"Although the Courland administration reports that the Jews have never been tolerated legally, yet, since Jews have lived there for more than 200 years, they can not be considered as having entered the country surreptitiously; not ought they to be deprived of such an old home while Jews are not prohibited from living in other parts of Russia." The Senate therefore ordered the Courland authorities, having in view the local conditions, to present a scheme of legislation for the further residence of Jews in Courland, "for the general welfare as well as for their own." At the same time the Jews addressed a petition to the senate in which they asked: (1) That they be permitted to organize ḳahals for the maintenance of Jewish communal life. (2) That Jews who join the gilds be granted all the rights of such gilds. (3) That agriculturists receive land at an annual rental, and be not claimed by any one as serfs. (4) That Jews be permitted to build synagogues; to conduct their religious services in the towns as well as in the villages; and to have their cemeteries and slaughter-houses. (5)That wherever there are no Jewish schools, permission be accorded the Jews to send their children to the German schools; and that the talented Jewish pupils be allowed to attend foreign academies and universities.

After considering this petition the Russian government resolved that the Jews be permitted to live in Courland, and that their settlement in that country be used for the benefit of the government and community at large. Jews were permitted to follow their various callings and to be included in the lists of the burghers and merchants, on payment of double the amount of the tax imposed on Christians. They were declared eligible for election to municipal offices; were allowed to conduct their religious services without hindrance, to organize ḳahals, to build synagogues, etc.; and were granted immunity from being bound as serfs. The approval of Emperor Paul was given to the foregoing resolutions March 14, 1799 ("Complete Russian Code," xxv., No. 18, 889).

During the reign of Alexander I. (1801-25) the condition of the Jews of Courland, as well as that of the Jews in the other cities of the Russian empire, was much improved. The enactment of Dec. 9, 1804, and the resolutions passed thereupon by the Courland legislature (March 6, 1806; affirmed Dec. 1, 1806), practically secured the rights of citizenship for the Jews of that government, and by a ukase of Nov. 8, 1807, the double poll-and gild-taxes hitherto levied on the Jews were abolished.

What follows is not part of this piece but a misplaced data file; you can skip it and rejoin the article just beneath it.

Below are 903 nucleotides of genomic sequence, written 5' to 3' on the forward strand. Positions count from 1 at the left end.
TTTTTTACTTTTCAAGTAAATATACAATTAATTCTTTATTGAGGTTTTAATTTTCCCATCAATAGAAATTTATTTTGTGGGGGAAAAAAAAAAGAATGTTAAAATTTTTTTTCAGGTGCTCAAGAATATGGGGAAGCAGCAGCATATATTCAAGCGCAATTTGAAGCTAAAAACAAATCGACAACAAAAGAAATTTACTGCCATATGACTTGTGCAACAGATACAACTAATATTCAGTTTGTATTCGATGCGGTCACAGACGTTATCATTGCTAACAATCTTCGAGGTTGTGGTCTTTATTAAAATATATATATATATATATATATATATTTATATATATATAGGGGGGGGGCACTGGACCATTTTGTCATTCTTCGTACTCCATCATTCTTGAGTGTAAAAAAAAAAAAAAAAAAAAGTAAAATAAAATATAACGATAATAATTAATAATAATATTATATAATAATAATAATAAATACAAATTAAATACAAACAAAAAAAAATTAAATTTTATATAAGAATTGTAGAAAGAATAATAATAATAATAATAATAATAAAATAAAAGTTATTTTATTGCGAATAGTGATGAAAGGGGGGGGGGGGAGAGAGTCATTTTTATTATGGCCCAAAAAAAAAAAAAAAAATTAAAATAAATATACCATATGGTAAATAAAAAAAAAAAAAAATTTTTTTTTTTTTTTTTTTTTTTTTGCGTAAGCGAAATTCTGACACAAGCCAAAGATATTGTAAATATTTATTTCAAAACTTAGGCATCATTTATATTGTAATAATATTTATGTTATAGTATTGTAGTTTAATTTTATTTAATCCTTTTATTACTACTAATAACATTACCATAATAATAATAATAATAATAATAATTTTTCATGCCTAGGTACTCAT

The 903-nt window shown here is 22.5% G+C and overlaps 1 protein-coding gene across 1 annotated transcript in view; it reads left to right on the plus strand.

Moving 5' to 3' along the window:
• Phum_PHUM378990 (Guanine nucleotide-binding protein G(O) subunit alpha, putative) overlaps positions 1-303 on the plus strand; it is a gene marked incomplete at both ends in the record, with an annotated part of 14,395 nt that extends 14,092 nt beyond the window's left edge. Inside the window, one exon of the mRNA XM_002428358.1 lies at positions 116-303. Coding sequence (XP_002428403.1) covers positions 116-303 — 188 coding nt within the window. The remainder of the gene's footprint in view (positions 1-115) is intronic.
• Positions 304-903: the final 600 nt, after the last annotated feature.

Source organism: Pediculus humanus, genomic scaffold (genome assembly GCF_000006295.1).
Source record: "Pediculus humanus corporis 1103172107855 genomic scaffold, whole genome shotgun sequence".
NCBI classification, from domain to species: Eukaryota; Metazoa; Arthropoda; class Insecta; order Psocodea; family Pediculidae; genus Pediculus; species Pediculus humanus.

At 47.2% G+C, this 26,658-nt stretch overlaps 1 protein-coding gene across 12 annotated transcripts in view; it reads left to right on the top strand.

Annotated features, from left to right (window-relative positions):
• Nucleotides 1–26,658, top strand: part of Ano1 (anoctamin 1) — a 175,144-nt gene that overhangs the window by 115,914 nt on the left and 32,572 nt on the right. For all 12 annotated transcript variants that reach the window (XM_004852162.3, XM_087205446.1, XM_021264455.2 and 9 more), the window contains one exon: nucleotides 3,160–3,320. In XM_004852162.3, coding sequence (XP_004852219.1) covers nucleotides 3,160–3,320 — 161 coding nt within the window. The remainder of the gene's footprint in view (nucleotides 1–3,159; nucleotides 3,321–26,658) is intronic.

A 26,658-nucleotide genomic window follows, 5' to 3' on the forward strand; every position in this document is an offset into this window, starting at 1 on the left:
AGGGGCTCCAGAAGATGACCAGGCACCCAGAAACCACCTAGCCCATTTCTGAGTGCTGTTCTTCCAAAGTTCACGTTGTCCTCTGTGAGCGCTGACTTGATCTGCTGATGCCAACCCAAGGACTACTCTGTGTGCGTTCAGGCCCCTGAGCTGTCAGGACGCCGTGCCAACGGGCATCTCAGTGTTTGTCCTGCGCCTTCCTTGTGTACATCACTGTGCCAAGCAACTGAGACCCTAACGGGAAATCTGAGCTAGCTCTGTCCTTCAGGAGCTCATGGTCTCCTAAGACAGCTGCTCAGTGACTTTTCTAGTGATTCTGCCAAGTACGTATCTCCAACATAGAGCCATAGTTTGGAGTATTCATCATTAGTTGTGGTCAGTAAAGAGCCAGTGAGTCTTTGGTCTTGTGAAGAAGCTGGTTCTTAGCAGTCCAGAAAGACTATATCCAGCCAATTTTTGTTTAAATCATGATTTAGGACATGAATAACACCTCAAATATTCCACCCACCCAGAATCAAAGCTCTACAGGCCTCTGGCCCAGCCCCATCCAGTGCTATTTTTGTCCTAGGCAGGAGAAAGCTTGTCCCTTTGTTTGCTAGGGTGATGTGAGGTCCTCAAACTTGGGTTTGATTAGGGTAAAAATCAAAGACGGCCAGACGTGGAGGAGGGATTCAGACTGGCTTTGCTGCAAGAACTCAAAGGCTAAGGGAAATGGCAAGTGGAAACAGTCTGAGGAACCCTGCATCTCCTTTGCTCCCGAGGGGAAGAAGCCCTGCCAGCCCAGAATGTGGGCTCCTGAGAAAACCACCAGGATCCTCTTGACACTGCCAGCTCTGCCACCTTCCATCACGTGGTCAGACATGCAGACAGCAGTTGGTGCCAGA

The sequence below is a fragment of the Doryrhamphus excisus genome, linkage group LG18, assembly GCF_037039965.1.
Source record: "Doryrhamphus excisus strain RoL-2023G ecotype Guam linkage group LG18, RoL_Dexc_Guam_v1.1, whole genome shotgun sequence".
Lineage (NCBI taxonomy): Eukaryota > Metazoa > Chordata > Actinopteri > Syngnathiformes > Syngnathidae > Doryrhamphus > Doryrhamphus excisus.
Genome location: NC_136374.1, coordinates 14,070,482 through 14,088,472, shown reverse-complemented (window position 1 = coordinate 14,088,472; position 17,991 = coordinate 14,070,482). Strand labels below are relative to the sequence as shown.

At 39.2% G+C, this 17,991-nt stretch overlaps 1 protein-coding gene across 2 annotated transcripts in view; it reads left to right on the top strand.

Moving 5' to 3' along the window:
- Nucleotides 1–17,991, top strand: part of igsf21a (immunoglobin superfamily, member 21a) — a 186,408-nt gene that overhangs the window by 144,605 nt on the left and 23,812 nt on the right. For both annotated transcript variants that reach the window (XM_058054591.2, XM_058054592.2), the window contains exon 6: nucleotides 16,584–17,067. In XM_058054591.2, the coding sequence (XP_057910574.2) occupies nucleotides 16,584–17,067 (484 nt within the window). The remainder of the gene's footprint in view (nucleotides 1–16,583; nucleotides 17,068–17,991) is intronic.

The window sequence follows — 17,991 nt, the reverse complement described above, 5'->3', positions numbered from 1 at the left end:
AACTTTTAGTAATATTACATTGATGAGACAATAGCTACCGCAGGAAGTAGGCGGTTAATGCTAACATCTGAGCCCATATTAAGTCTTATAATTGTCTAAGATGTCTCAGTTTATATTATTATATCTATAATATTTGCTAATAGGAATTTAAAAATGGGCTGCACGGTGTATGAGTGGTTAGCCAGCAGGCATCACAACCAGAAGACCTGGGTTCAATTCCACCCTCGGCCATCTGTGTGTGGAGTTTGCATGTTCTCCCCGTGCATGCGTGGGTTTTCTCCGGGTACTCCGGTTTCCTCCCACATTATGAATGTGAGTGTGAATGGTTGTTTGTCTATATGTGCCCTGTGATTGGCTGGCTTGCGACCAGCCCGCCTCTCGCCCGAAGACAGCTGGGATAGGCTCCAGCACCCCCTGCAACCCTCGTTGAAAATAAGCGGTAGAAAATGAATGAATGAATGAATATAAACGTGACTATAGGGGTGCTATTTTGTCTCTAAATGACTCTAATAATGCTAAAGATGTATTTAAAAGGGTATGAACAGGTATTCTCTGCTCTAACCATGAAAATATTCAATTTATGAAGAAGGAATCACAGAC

This was the legal position of the Jews of Courland until 1829; but the rights granted to them in 1799 in respect to trade and commerce did not please the local Christian merchants and artisans. On May 24, 1829, the merchants and artisans asked the Senate to limit the number of Jewish families registered there. The governor-general of the Baltic provinces was commissioned to present a plan for the diminution of the Jewish population in Courland and Livonia. He replied that in regard to Livonia there was no necessity to take any steps for lessening the number of Jews there, since they were living nowhere except in Riga and Schlock, and were registered in the latter place only. In order to decrease the number of Jews in Courland he suggested the deportation to Siberia of (1) such Jews as had no fixed occupations; (2) such as appeared to be illegally registered and such as were omitted from the registry list. Only such Jews, he considered, should remain in the country as belonged to the gilds, had their own houses, occupied themselves with handicrafts, or held bona fide positions.

This plan was transmitted for consideration to the government committee on Jewish affairs, and this body proposed the following measures: (1) That there be recognized as inhabitants of Courland only such Jews as at the last census had been entered in the registry lists of the Courland Chamber of Justice. (2) That each family of such Jews receive a certificate of its right to settle in Courland. (3) That Jews from other governments be prohibited from settling in Courland. (4) That Jews who removed from Courland lose the right of returning thither. (5) That the marriage of a Courland Jewess to a Jew from another government confer upon such Jew no right to live in Courland. (6) That a Courland Jewess marrying a Jew from another government and removing with him thither lose the right of residence in Courland. (7) That Jews not holding the above-mentioned certificates leave the country; and that those who do not present their certificates in time or were guilty of violating any of the foregoing regulations, be sent to settle in Siberia. All of these measures were sanctioned by the Czar May 24, 1829 ("Russian Code," iv., No. 2,884; Mysh, p. 217).